The Senate Environment and Public Works Committee will hold a hearing this week on a bipartisan measure introduced by Sens. Tom Udall (D-N.M.) and David Vitter (R-La.) to reform the Toxic Substances Control Act. It is one of two bills currently up for consideration, following the introduction of a measure by Sens. Barbara Boxer (D-Calif.) and Ed Markey (D-Mass.) last week. During today's OnPoint, Andy Igrejas, director of Safer Chemicals, Healthy Families, discusses the competing bills and the potential for a compromise within the EPW Committee.
Monica Trauzzi: Hello and welcome to OnPoint. I'm Monica Trauzzi. With me today is Andy Igrejas, director of Safer Chemicals, Healthy Families. Andy, thanks for coming back on the show.
Andy Igrejas: Thank you.
Monica Trauzzi: Andy, the Senate Environment and Public Works Committee will be holding a hearing this work on the bipartisan Vitter-Udall TSCA reform bill, chemical safety reform. The bill carries former Senator Lautenberg's name. Is the substance of it something that Lautenberg would have championed?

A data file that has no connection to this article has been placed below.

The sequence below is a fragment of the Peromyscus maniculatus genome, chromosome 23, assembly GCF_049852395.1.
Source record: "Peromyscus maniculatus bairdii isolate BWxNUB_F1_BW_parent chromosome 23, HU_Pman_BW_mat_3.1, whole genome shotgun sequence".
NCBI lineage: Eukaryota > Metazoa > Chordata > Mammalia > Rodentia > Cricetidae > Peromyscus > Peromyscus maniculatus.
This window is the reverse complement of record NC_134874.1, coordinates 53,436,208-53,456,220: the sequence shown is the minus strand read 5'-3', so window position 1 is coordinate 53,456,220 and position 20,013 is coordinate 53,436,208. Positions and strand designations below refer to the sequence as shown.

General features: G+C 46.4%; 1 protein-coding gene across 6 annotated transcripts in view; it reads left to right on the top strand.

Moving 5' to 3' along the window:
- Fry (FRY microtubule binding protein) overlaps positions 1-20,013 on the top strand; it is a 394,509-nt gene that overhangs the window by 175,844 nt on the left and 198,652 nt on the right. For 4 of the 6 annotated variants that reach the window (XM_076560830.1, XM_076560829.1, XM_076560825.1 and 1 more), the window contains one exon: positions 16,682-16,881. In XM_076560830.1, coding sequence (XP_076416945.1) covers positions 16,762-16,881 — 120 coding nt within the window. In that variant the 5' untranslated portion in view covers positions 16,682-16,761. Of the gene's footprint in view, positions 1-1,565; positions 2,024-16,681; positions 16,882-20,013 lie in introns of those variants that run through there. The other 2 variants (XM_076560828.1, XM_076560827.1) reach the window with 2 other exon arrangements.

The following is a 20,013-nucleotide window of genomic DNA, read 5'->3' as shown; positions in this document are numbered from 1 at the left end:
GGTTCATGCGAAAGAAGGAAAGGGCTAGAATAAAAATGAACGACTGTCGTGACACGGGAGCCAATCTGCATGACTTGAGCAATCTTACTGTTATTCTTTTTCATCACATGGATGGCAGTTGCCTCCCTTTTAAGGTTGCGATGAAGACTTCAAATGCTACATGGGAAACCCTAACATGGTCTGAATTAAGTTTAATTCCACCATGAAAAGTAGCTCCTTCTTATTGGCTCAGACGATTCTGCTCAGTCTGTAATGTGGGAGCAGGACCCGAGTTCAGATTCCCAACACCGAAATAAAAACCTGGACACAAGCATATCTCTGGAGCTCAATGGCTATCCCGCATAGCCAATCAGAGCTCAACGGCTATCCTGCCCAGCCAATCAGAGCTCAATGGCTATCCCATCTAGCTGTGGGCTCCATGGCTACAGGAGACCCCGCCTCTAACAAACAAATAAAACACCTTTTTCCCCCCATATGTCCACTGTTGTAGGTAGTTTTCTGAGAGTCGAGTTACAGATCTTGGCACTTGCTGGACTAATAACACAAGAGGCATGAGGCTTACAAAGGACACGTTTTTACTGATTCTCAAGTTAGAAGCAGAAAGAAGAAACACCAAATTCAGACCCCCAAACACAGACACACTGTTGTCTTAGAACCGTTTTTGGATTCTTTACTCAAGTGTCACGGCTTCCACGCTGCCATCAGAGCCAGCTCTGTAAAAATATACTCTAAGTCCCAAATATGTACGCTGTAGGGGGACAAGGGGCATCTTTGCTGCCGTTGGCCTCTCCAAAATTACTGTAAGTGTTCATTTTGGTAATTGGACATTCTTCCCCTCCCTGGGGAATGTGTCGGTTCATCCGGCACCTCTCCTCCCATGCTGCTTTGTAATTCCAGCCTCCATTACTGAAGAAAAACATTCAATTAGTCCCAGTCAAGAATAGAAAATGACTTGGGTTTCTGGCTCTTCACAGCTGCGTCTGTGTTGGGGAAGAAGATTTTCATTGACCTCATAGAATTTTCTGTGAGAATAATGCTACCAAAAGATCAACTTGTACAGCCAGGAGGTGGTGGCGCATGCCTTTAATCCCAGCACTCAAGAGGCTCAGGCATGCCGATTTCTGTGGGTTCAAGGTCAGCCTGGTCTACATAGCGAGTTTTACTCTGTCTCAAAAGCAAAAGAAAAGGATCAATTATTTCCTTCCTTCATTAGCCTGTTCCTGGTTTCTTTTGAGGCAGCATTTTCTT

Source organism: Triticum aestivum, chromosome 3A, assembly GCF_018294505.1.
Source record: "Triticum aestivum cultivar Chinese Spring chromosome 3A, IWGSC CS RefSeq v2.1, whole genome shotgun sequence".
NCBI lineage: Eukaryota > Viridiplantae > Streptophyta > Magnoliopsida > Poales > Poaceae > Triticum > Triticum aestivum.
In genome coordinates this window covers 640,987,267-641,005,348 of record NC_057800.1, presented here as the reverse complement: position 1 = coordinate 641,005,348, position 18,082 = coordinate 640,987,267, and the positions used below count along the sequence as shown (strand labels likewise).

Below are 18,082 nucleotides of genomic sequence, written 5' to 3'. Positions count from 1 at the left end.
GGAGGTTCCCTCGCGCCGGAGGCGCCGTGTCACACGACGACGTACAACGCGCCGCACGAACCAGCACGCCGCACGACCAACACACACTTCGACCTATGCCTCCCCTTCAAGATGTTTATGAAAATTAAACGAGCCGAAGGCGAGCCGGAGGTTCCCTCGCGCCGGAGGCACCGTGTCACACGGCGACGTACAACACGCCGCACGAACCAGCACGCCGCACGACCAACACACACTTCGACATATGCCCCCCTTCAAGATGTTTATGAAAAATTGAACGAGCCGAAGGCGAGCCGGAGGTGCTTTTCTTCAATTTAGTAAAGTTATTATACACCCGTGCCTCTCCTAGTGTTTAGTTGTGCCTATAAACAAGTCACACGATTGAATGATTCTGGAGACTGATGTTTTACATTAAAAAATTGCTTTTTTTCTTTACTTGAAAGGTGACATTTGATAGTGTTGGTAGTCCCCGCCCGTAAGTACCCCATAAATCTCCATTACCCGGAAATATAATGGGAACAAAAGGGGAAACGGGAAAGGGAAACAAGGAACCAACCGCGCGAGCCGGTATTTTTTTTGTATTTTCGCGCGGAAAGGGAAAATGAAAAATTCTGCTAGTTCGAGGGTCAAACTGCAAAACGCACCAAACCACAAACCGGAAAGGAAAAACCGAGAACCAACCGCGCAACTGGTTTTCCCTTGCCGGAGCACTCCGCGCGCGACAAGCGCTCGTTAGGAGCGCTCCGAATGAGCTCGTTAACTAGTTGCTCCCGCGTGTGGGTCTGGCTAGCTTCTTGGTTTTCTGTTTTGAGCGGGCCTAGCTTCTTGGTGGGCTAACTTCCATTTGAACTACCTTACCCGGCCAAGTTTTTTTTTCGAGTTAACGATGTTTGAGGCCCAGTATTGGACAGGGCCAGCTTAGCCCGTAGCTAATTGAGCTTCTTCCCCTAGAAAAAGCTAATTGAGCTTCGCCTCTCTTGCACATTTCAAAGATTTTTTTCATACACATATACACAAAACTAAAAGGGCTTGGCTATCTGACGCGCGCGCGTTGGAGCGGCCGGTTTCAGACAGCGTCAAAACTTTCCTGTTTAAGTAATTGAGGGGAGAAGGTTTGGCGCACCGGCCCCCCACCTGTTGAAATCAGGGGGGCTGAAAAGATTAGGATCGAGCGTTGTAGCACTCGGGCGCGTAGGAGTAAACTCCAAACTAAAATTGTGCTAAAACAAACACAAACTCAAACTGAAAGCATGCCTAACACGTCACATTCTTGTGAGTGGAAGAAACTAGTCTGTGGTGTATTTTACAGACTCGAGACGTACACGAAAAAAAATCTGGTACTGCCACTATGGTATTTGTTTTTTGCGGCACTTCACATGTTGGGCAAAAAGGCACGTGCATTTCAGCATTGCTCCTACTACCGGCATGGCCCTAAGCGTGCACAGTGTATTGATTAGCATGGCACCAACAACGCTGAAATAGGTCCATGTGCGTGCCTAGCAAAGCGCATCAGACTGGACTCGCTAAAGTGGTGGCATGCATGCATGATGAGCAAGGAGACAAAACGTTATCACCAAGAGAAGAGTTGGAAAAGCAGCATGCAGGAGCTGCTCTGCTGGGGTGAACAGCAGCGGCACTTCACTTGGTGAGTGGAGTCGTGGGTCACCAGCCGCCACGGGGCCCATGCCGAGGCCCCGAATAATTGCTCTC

Andy Igrejas: That's a good question. I'd say not yet. It is -- I consider myself an original member of the Lautenberg fan club. I've worked on these issues for 20 years -- from New Jersey originally actually, from nearby where he was from, and I think always respected his passion for really focusing in on the practicalities of legislation and it having to make a difference for regular people, for working people. And he approached a lot of these environmental issues from the perspective of people that worked in the factories in Paterson and Newark. But the bill has a bunch of holes in it still in terms of the program it creates at EPA, and then on the other hand it takes away things that states are doing now and could do in the future. So we feel on balance it doesn't do what needs to be done. It is -- the negatives still outweigh the positives that the bill does.